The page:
Capitol Hill

New year, new Congress

Here’s what DOs and osteopathic medical students need to know about the 118th Congress.


Every two years, Congress sees change. Though senators are elected on alternating six-year terms, representatives serve only two-year terms. Sometimes, this means a change in leadership, particularly if a new party is elected to the majority. The Democratic Party has held the highest leadership positions in the House of Representatives for the last four years and in the Senate for the last two years.

With the 2023 Congress, the Republican Party has stepped into leadership in the House and the Democratic Party has maintained its leadership presence in the Senate. With a Democratic president, this may change the tide for some legislative priorities.

New leadership

As the Republican Party assumes the majority, new leaders have been elected. Though there was some contention, the new speaker of the house is Rep. Kevin McCarthy (R-Calif.). He has previously served as majority whip and majority leader, among other leadership positions. Alongside Speaker McCarthy is new Majority Leader Rep. Steve Scalise (R-La.). He has also previously served as majority whip and minority whip and will assist Republican leadership in managing the party’s legislative program.

The Democratic Party has elected Rep. Hakeem Jeffries (D-N.Y.) to serve as the minority leader and Rep. Katherine Clark (D-Mass.) as the minority whip. Both have served in numerous leadership roles before assuming these high-ranking positions in their previous terms in Congress.

More information about House leadership is available here.

In the Senate, much has remained the same with its leadership. There are 49 Republicans and 48 Democrats. There are three independents in the Senate, and they caucus with the Democratic Party. The Democratic Party maintains the majority, and is currently led by Majority Leader Sen. Chuck Schumer (D-N.Y.) and Democratic Majority Whip Sen. Dick Durbin (D-Ill.). Sen. Mitch McConnell (R-Ky.) maintains his role as minority leader and Sen. John Thune (R-S.D.) as minority whip.

More information about Senate leadership is available here.

Closing out 2022 and the 117th Congress

After reviewing the new 118th Congress, I’d like to note that a very important bill was signed into law with the previous Congress. As a final act, the end-of-year legislative omnibus package (Consolidated Appropriations Act of 2023), passed by the 117th Congress and signed into law by President Joe Biden, had some large health care policy wins, listed below.

Medicare payments

  • Reduced the 4.5% cut to Medicare physician payment by increasing the 2023 conversion factor by 2.5%.
  • Prevented the additional 4% pay-as-you-go (PAYGO) reduction in physician payment.
  • Mitigated physician payment cuts originally slated to take effect in January 2023 by 6.5%.

Alternative payment models

  • A one-year extension of the bonus payment for advance alternative payment models (APMs) at 3.5%.

Telehealth services

  • A two-year extension for numerous Medicare telehealth services that are temporarily available due to the COVID-19 Public Health Emergency (PHE) was included.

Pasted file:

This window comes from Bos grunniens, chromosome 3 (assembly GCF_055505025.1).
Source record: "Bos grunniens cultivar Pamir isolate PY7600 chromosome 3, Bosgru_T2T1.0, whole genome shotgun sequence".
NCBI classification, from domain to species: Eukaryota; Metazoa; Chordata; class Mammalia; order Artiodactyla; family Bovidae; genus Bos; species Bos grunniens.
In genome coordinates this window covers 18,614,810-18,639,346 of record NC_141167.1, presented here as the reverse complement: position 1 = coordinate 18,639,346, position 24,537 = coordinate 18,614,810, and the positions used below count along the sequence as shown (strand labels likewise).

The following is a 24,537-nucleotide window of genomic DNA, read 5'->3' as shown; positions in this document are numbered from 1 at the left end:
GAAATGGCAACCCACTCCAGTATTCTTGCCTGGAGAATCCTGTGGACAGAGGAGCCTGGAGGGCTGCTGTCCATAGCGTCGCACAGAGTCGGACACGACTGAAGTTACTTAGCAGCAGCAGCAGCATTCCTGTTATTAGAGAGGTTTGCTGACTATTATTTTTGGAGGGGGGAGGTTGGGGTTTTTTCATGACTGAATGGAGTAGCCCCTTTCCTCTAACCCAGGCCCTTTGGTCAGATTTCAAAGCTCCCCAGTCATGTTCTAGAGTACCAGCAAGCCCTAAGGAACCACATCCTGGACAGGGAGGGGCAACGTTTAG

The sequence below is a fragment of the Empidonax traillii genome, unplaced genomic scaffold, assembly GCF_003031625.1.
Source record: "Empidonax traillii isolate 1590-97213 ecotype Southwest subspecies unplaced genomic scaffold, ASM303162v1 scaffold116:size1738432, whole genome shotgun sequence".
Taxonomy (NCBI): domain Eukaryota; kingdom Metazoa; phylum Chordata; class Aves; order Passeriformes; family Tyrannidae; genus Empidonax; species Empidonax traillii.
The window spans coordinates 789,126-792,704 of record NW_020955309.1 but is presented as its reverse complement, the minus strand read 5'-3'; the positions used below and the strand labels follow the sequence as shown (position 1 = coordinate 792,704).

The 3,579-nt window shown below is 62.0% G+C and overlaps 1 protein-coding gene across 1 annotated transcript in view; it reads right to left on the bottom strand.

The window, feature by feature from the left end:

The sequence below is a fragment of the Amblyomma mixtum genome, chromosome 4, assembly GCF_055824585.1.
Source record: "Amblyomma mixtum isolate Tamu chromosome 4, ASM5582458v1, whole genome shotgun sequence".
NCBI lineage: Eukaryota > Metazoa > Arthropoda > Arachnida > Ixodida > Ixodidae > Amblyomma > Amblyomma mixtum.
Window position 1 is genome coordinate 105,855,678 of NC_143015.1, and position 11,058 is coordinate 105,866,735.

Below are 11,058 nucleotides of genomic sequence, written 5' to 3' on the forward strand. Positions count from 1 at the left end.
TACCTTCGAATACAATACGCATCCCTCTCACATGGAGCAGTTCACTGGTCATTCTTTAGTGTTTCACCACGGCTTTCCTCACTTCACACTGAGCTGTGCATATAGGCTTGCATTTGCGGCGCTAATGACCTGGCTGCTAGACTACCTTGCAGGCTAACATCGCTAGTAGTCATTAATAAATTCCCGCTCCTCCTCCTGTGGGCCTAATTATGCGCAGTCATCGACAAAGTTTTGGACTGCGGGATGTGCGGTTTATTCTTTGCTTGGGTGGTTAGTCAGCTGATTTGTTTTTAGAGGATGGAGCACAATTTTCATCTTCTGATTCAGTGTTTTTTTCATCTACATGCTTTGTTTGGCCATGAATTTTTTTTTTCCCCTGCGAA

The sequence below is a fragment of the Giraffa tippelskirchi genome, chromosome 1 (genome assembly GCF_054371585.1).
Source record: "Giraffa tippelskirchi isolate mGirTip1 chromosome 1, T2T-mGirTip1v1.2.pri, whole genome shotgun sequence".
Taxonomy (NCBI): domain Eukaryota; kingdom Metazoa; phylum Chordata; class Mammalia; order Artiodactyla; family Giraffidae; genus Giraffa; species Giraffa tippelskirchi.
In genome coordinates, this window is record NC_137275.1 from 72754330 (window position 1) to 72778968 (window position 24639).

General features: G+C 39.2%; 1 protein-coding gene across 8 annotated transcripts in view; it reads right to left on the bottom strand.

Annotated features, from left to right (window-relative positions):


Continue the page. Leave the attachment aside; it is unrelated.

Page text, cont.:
Graduate medical education

  • Funding for the distribution of 200 additional Medicare-funded graduate medical education (GME) residency positions.
  • Requires at least 100 to go to psychiatry or psychiatry subspecialty residencies.

Postpartum coverage

  • Mandatory for states to provide children with 12 months of continuous coverage under Medicaid or the Children’s Health Insurance Program (CHIP).
  • States will also have the option to provide 12 months of continuous postpartum coverage for birthing parents after the COVID-19 public health emergency ends.

Substance use disorder

  • Eliminates the X-waiver requirement to dispense buprenorphine for opioid use disorder treatment.
  • Promotion of greater access to high-quality, affordable mental health care for all Americans regardless of income, race, disability or zip code by providing grant funding to assist states with the implementation of the federal mental health parity requirements.

The inclusion of the health policy initiatives above in the omnibus package couldn’t have been accomplished without the sustained advocacy efforts from the osteopathic profession.

New priorities, new connections

With a new Congress comes new priorities and new connections to be made. Leadership roles change, committee positions change, and now, even staffers may change.

All of this is to say that there has been some turnover of leadership responsibilities for this upcoming Congress. We encourage you to reach out to your members of Congress and their staff, whether new or incumbent, to establish the connection for the upcoming legislative cycle. You will hear more from the AOA staff about legislative priorities that we can help influence and opportunities to write to your lawmakers.

The 118th Congress will continue to maintain health care as a top priority, so we will need your help as advocates in establishing and fostering relationships with your representatives. As Congress takes the first steps in naming members of Congress to committees, the AOA will begin its work with the committees that have jurisdiction over health care policies.

To help amplify the osteopathic profession’s voice on Capitol Hill, you can join the Osteopathic Advocacy Network (OAN), which can connect you with your lawmakers, their staff and other important groups that influence federal and state legislation. You will also have access to monthly virtual public policy roundtables that will dive deeper into upcoming important legislation.  You can join OAN here.

Editor’s note: The views expressed in this article are the author’s own and do not necessarily represent the views of The DO or the AOA.

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